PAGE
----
This is perhaps the age-old question for true blue wrestling fans; especially those that have been watching the longest, or at least know their history quite well. Just who is the greatest of all-time? And who does deserve to have their faces etched in the stone of the Mount Rushmore of the professional wrestling industry?
The answer is arguable and dear readers, you may all have your own opinions on that, but here are mine and I’ll set out to prove them as best as I can here.
The stone artist
Perhaps it is important to mention that right now AEW is at a critical juncture, especially with recent signings and rumored signings, it seems as though the company is sure to gain even more momentum than it already had. But the list that follows includes four names that passed through WWE alone, and not only that they took what once was the old New York territory of the NWA by storm.
If I could paint anything but abstract art, I’ve always wanted to paint a portrait of my wrestling Mount Rushmore, but an inclusion that would have been necessary would have been a Vince McMahon figure at the bottom holding a chisel, his father’s hand on his shoulder, as Vince has a part to play in all of these men’s rise in the industry, as they all four have equal parts in that as well. I found that rather important to mention.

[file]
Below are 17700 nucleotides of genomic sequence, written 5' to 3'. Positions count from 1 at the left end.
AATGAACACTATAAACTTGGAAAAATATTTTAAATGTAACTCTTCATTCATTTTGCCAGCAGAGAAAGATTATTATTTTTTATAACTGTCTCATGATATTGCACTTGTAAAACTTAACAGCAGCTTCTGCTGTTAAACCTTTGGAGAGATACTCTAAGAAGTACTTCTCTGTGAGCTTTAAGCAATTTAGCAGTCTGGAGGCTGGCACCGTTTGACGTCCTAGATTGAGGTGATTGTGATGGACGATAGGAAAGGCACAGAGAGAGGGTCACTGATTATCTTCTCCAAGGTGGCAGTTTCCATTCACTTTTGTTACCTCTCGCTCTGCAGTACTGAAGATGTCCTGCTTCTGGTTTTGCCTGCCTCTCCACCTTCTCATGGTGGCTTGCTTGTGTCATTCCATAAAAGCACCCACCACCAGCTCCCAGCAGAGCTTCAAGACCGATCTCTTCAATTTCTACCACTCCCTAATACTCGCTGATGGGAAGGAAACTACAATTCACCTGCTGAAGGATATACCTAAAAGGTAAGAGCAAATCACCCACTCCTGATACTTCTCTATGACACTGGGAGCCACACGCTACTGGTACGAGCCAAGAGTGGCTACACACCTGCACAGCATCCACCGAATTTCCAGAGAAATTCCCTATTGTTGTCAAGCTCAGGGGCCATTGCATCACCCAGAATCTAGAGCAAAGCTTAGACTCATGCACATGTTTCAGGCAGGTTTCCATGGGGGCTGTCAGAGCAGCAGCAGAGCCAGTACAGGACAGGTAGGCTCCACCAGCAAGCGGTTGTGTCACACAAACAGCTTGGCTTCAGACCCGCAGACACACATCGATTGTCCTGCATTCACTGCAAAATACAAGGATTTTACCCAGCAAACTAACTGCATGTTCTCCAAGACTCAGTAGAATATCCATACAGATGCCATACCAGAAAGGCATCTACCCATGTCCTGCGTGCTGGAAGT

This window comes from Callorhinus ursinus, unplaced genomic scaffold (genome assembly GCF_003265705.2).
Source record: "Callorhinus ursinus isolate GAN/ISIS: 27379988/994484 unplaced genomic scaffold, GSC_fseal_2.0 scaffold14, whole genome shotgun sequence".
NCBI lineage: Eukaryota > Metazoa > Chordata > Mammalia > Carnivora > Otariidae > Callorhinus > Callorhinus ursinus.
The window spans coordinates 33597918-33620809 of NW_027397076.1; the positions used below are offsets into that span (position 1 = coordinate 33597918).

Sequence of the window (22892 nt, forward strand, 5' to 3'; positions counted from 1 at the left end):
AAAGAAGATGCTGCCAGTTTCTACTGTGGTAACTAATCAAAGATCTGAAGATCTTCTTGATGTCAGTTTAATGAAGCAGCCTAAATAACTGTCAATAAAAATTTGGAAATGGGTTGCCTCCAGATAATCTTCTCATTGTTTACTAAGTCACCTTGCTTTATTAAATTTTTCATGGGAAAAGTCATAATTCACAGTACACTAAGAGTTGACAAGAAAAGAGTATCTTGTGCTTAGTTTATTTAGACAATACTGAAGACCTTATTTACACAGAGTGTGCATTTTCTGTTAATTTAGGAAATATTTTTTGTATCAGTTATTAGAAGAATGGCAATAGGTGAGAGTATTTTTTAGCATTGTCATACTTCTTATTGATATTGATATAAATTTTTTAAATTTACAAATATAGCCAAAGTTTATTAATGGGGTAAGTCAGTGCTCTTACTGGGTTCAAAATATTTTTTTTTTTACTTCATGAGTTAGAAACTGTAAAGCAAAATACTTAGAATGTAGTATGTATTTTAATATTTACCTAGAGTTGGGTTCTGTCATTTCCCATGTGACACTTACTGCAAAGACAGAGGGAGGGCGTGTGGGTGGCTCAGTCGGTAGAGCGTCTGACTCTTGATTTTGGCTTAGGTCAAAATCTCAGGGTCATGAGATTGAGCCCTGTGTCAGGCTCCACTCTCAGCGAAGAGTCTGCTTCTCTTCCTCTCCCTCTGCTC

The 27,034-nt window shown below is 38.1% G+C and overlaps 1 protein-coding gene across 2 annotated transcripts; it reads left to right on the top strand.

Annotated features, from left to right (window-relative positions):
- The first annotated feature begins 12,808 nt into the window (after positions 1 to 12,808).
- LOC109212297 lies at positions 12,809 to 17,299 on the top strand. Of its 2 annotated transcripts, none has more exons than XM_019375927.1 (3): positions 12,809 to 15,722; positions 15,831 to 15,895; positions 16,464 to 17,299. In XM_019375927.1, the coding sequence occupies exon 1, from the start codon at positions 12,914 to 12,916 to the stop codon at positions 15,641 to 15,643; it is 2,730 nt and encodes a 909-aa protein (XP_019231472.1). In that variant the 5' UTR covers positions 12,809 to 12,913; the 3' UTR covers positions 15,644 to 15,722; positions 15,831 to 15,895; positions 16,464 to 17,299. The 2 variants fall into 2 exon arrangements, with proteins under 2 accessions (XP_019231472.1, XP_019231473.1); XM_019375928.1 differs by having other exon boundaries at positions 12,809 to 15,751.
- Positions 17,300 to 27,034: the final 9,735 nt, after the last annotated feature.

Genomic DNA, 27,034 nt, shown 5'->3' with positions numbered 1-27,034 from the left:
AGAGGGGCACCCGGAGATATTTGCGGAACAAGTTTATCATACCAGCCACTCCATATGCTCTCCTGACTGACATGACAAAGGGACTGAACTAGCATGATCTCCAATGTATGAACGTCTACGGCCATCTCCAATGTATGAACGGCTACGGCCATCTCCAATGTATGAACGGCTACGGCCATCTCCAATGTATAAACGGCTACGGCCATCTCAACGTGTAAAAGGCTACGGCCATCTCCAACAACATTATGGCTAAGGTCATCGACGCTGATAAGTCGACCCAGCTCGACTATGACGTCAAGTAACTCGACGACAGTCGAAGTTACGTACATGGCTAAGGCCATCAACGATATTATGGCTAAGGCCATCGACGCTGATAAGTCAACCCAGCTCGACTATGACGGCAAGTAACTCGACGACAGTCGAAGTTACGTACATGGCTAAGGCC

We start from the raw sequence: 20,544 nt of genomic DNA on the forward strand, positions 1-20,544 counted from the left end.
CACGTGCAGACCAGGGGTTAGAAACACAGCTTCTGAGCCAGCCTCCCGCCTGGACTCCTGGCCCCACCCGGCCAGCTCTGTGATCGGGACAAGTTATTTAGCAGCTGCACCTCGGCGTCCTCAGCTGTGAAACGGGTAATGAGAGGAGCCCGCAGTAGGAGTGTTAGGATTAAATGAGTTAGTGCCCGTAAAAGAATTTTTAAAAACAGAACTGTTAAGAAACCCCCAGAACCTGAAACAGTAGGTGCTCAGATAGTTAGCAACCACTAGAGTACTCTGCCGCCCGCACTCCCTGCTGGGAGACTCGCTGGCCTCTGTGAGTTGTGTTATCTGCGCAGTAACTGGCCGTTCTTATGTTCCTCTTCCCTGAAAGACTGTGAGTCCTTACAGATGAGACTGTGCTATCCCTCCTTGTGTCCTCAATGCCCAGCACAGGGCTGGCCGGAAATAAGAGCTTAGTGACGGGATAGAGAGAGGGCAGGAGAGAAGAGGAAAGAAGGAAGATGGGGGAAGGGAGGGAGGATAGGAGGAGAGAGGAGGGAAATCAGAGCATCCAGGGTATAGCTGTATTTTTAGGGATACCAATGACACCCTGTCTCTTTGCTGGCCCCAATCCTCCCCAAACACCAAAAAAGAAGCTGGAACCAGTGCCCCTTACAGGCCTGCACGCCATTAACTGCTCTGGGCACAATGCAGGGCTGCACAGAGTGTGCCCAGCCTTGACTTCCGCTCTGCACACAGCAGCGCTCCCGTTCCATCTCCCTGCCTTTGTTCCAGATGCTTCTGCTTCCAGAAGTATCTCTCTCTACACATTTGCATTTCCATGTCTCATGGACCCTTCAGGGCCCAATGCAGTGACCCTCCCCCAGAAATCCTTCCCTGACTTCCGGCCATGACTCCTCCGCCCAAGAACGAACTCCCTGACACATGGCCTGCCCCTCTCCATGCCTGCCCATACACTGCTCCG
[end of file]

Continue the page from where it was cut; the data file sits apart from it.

So without further ado, why not get started…?
Maybe no one will ever break his record in the modern era; no one else on this list has, that’s for sure, and perhaps no one is meant to.
The legacy Bruno Sammartino left behind one that will stay etched in the annals of wrestling history, or etched in stone, pardon the pun.
Also known as “The Italian Strongman” Sammartino helped cement into the minds of a generation what a wrestler looked like and how a pro wrestler should act. The traveling circus freak image that was attached to professional wrestlers was itself already in the minds of many during the fifties. That stigma would follow wrestlers and the industry overall, for many years and believe it or not, in some circles, some believe that wrestling—even today—was and is a child’s interest. Sad but true folks.
This coming from a writer who writes for a living and garners the most money from his writings in the professional wrestling industry publications, so I guess the joke’s are on the rest of that demographic that doesn’t believe how exactly ‘over’ the business is.
Regardless, Sammartino’s 4,040 day reign is unequalled. It actually lasted altogether in two reigns for a whopping 11 years. The first of his two reigns lasted 2,803 days and was unequalled by anyone. Bob Backlund came close with 2,135.
And it was during Sammartino’s run that he brought the then considered sport of professional wrestling to the masses. Of course it was a joint effort and always has been and always will be…the McMahon’s, the fans, and the spearhead that is the wrestler in question, and in this case, the man carrying the whole thing on his shoulders, and for that era it was without question, Bruno.